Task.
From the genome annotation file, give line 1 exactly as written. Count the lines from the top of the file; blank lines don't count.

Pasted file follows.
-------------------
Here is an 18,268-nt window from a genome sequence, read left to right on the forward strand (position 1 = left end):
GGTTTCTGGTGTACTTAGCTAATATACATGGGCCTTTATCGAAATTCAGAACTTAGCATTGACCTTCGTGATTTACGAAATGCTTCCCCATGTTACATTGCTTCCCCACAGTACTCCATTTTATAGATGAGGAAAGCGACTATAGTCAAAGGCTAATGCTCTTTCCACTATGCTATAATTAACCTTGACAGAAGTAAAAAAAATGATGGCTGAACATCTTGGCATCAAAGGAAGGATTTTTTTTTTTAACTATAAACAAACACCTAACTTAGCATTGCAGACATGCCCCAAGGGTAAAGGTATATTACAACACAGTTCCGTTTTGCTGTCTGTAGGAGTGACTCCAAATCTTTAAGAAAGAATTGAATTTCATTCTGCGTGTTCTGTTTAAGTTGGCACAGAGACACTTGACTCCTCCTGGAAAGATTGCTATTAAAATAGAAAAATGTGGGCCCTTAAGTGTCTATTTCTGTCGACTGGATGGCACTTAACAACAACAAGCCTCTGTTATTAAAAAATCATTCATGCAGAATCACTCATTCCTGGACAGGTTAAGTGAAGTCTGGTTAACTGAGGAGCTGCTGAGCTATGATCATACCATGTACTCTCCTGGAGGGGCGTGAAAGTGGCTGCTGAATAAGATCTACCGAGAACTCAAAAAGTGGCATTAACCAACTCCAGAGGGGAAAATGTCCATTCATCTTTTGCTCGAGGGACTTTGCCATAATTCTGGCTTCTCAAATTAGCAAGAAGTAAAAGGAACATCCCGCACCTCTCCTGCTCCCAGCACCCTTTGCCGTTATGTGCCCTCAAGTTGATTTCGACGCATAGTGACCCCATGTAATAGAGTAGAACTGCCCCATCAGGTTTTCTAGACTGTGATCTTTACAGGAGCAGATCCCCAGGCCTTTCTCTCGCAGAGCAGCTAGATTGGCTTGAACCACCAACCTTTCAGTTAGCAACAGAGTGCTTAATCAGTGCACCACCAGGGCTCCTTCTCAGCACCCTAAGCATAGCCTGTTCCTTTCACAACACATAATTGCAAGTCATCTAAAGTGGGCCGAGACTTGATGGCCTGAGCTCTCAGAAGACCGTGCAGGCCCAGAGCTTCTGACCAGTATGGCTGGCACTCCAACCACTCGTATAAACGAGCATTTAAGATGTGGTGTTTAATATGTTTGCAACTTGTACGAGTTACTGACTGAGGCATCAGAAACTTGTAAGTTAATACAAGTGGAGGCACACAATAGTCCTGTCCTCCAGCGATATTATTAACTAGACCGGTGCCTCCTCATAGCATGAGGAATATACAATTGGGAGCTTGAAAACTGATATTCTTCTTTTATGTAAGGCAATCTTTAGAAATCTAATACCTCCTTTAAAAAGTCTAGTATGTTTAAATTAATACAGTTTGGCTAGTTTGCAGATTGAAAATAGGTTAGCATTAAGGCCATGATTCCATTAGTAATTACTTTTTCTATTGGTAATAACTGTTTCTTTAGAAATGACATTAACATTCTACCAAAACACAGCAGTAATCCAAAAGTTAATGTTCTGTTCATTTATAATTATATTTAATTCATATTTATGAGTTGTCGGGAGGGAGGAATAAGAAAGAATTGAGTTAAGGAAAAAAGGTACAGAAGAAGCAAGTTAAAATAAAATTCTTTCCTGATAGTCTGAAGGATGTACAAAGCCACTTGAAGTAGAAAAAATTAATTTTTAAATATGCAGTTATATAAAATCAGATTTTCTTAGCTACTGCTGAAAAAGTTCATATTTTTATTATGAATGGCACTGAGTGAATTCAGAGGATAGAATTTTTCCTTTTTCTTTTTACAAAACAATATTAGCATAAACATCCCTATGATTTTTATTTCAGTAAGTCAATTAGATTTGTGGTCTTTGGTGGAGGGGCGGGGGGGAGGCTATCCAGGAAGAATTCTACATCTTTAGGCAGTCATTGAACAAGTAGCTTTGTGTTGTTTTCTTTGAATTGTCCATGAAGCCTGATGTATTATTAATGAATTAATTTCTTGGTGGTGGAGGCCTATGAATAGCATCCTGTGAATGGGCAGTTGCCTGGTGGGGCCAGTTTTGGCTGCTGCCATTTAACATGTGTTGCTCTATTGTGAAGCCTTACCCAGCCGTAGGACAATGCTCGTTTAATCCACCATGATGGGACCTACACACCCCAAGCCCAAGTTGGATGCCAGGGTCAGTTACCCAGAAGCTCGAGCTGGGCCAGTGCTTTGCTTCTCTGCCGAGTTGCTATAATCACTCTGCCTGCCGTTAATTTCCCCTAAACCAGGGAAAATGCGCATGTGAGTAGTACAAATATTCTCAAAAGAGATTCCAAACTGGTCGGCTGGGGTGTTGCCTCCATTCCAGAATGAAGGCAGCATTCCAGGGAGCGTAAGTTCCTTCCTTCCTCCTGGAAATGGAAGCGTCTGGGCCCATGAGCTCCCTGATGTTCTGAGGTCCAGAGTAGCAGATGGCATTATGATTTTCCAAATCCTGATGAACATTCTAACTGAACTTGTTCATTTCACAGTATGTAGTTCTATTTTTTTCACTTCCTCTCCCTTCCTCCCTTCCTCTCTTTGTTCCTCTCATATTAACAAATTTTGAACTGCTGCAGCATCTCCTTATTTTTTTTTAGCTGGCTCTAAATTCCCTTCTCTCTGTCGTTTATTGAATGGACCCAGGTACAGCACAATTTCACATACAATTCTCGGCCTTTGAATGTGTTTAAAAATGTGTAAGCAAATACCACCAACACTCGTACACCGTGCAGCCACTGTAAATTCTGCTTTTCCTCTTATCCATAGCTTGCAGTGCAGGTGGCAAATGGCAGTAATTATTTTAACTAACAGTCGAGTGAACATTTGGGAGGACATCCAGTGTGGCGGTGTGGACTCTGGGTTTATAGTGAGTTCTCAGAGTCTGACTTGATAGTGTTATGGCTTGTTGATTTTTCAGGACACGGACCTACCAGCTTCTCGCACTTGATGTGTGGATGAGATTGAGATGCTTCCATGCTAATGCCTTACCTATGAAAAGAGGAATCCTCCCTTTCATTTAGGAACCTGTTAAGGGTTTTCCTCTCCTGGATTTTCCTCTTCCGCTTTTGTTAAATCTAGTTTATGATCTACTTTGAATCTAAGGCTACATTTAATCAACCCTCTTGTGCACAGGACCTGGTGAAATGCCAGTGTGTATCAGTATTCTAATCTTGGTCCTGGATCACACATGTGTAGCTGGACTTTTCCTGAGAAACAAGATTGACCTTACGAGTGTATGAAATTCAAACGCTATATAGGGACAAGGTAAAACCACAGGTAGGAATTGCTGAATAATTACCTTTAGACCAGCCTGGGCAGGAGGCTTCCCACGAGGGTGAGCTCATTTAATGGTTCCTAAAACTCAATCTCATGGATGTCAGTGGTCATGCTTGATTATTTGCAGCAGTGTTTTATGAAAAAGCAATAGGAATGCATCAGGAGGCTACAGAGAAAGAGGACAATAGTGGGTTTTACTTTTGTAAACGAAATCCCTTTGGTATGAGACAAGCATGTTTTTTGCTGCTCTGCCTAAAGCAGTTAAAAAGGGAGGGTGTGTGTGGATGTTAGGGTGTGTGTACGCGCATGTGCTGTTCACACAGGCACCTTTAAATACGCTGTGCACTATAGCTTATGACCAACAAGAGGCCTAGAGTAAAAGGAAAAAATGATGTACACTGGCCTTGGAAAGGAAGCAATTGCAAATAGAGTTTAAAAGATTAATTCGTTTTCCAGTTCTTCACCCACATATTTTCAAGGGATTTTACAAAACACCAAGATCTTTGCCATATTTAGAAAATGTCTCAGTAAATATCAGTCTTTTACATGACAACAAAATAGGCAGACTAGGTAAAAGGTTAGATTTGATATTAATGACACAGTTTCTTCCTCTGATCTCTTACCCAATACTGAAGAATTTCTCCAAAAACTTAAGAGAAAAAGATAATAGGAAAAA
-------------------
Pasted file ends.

Here is an 18,268-nt window from a genome sequence, read left to right on the forward strand (position 1 = left end):